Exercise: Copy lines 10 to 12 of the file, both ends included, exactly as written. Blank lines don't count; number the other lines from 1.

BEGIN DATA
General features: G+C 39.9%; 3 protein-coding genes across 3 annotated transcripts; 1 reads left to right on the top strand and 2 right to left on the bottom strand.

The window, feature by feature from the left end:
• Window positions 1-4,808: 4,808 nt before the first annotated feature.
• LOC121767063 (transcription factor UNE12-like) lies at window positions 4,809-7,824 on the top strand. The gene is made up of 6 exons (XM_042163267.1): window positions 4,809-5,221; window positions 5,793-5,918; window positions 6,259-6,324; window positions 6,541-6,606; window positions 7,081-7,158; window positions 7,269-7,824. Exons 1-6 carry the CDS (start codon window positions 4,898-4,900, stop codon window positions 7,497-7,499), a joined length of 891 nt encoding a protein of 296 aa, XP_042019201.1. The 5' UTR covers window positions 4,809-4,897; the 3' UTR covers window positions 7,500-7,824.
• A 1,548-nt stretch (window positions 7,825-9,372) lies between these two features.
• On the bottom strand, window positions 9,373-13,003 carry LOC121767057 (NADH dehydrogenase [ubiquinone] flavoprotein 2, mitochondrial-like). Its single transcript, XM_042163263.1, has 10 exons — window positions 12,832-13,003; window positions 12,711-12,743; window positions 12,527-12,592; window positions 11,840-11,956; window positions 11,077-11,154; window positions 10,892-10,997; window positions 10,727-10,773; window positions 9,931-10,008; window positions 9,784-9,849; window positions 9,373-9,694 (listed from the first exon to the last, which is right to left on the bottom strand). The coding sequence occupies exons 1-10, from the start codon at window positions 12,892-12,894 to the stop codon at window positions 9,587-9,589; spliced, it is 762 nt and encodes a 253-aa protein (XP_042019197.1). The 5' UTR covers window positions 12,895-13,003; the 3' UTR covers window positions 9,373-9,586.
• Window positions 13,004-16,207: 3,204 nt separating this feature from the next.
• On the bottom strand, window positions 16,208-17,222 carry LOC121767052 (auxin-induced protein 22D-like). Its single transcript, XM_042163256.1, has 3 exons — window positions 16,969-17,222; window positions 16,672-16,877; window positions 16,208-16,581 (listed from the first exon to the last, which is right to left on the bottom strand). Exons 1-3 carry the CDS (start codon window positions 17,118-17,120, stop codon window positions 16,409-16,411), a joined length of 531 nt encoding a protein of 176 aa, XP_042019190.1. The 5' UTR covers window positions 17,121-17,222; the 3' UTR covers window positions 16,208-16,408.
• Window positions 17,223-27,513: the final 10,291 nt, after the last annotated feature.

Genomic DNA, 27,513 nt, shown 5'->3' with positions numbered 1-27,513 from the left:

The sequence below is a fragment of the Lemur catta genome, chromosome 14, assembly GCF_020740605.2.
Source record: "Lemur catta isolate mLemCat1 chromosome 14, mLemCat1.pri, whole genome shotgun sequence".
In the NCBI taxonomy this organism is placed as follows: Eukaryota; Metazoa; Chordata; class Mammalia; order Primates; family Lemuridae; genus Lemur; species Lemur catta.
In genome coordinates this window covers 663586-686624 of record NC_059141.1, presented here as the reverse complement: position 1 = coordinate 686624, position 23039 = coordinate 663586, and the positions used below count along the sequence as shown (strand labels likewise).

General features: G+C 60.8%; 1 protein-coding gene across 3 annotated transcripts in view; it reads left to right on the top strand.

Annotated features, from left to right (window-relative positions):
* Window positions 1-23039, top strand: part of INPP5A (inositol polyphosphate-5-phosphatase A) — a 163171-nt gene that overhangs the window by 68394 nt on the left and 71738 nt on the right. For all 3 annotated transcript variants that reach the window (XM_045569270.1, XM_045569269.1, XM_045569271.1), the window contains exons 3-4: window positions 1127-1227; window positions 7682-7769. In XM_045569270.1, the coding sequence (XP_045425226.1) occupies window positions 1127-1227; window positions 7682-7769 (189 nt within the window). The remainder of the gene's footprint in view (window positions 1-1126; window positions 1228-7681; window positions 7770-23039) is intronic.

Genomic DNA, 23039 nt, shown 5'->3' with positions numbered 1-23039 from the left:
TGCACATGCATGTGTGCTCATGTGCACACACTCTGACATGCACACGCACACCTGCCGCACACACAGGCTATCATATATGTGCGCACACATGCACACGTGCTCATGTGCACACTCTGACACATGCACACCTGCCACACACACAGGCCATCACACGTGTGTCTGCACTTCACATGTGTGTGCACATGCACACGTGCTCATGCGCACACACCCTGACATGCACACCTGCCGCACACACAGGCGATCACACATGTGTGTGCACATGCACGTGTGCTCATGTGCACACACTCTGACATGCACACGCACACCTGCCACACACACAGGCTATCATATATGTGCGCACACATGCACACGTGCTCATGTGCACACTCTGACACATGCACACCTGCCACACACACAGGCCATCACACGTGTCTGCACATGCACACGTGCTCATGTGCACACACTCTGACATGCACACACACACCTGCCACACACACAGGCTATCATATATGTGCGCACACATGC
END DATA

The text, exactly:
Genomic DNA, 27,513 nt, shown 5'->3' with positions numbered 1-27,513 from the left:

The sequence below is a fragment of the Lemur catta genome, chromosome 14, assembly GCF_020740605.2.
Source record: "Lemur catta isolate mLemCat1 chromosome 14, mLemCat1.pri, whole genome shotgun sequence".